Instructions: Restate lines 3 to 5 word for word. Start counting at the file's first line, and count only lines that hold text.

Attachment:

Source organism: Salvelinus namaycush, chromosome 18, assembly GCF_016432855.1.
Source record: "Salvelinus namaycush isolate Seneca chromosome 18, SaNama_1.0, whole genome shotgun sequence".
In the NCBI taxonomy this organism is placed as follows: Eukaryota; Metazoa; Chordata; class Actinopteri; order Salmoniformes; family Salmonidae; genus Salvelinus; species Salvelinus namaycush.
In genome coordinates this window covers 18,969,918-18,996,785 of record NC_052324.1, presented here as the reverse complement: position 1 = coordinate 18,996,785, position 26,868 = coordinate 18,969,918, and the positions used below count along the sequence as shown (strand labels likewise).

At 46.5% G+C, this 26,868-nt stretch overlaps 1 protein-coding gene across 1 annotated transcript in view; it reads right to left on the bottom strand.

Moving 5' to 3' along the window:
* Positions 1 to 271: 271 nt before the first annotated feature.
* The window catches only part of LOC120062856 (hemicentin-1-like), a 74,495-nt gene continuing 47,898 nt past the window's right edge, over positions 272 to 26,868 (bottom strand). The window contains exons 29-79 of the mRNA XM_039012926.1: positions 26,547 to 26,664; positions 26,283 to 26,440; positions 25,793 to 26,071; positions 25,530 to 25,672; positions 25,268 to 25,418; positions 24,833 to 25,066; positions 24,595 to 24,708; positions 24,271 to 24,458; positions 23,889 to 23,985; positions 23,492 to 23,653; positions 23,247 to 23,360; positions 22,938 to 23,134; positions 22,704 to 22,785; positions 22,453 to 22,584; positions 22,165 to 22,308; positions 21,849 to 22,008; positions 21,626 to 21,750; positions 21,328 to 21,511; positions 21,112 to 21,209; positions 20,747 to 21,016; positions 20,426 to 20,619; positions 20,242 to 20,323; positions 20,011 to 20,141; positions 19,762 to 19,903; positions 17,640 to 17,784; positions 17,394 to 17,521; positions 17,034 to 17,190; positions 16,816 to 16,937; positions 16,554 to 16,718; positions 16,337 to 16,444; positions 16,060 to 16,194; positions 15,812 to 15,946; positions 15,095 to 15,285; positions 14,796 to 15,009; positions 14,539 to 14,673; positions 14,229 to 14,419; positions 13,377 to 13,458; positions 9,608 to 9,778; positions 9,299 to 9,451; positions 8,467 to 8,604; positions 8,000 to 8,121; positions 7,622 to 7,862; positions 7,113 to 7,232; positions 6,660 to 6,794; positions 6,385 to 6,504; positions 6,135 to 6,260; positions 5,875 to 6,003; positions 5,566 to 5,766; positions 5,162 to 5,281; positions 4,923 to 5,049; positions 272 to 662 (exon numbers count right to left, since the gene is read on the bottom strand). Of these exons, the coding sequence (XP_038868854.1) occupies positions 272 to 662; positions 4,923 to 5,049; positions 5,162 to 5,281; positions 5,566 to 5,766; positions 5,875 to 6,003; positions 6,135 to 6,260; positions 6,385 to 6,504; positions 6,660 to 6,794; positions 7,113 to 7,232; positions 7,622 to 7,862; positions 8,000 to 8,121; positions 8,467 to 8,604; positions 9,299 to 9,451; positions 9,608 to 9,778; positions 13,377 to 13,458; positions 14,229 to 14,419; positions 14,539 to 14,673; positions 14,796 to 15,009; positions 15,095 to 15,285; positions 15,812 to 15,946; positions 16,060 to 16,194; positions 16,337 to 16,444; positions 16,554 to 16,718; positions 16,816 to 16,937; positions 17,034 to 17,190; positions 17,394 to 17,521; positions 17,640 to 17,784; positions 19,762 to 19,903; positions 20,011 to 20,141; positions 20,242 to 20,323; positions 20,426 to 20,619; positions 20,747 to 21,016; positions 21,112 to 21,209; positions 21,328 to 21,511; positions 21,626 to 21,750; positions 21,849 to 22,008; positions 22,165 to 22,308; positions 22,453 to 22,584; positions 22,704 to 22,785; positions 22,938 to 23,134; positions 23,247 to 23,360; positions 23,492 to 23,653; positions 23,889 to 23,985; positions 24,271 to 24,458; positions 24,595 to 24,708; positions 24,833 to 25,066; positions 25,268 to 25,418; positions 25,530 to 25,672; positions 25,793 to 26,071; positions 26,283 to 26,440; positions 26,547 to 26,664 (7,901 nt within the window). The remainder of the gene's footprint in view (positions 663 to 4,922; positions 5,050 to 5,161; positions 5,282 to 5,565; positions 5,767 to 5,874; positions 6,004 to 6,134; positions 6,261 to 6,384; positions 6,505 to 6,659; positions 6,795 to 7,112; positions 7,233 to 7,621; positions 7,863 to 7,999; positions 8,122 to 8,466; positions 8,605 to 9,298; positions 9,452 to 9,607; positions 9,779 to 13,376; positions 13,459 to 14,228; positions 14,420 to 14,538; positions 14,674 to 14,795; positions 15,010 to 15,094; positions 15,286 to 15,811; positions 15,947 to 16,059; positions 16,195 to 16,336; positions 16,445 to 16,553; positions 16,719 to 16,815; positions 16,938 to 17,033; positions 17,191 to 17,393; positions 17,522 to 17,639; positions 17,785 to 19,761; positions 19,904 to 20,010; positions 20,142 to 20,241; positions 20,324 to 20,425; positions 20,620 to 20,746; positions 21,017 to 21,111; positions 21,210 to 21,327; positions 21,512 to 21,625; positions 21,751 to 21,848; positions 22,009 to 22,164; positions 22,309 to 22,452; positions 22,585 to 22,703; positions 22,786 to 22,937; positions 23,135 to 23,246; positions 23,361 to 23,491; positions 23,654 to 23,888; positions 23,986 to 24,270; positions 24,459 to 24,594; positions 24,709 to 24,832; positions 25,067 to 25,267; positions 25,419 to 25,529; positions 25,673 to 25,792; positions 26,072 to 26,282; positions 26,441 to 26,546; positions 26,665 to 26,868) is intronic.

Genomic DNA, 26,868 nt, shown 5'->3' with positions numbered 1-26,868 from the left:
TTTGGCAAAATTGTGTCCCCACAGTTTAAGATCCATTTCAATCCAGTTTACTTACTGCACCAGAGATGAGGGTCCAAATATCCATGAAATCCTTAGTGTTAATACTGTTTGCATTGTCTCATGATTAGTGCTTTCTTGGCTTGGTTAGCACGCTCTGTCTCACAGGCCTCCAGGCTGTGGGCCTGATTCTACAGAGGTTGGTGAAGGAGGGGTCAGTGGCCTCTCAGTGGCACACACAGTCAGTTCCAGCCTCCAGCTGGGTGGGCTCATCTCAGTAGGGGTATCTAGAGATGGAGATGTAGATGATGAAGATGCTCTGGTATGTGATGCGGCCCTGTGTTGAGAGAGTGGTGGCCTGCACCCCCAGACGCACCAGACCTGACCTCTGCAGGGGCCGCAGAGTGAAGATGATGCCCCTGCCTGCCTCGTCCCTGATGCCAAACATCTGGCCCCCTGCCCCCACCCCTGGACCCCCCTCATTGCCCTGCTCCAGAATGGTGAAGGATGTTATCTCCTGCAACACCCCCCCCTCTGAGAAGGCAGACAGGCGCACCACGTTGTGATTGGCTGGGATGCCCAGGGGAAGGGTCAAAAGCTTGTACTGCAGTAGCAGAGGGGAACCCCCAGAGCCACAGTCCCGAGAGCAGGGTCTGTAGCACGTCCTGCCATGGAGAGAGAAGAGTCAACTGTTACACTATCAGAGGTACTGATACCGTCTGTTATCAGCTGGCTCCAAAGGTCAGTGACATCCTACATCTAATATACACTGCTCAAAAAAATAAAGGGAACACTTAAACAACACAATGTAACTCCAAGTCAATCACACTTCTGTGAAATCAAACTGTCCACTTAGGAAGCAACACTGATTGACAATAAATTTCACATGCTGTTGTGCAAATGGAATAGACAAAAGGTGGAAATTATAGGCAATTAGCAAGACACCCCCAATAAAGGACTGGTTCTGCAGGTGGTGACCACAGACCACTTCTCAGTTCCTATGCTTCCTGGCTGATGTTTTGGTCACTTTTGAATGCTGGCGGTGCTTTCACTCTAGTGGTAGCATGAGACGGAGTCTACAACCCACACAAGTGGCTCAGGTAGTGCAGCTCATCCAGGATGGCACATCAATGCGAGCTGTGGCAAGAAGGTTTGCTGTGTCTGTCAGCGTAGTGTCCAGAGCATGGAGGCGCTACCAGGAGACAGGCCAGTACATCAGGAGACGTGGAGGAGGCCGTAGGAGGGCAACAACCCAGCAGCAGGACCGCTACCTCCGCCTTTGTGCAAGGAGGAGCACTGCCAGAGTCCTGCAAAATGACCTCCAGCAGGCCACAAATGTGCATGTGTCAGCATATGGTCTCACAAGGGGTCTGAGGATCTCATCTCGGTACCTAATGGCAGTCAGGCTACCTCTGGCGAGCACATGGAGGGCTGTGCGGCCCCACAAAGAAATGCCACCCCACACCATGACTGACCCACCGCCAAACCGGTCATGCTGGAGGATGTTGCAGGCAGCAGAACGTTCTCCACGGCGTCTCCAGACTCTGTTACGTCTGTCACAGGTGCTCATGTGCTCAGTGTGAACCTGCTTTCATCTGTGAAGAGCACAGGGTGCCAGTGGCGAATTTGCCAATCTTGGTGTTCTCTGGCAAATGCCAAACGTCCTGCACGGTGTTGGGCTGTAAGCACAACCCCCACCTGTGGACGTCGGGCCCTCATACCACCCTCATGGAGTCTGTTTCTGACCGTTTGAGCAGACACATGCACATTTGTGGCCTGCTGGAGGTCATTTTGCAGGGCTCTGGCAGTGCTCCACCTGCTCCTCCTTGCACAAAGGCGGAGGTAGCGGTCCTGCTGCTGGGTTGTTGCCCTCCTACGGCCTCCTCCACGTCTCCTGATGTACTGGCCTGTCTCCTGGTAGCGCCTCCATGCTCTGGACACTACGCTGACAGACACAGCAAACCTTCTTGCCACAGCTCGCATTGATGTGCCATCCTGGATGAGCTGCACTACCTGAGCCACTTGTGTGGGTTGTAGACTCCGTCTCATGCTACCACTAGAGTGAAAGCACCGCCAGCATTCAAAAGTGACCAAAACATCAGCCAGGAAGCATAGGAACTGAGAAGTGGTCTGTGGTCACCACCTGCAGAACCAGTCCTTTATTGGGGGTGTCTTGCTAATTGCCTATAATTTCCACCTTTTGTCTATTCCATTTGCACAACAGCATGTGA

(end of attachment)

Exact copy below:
In the NCBI taxonomy this organism is placed as follows: Eukaryota; Metazoa; Chordata; class Actinopteri; order Salmoniformes; family Salmonidae; genus Salvelinus; species Salvelinus namaycush.
In genome coordinates this window covers 18,969,918-18,996,785 of record NC_052324.1, presented here as the reverse complement: position 1 = coordinate 18,996,785, position 26,868 = coordinate 18,969,918, and the positions used below count along the sequence as shown (strand labels likewise).

At 46.5% G+C, this 26,868-nt stretch overlaps 1 protein-coding gene across 1 annotated transcript in view; it reads right to left on the bottom strand.